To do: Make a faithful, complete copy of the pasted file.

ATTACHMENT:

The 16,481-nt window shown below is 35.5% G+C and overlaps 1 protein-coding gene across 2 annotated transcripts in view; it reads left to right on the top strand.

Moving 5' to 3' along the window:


The 16,481-nt window shown below is 35.5% G+C and overlaps 1 protein-coding gene across 2 annotated transcripts in view; it reads left to right on the top strand.

Moving 5' to 3' along the window: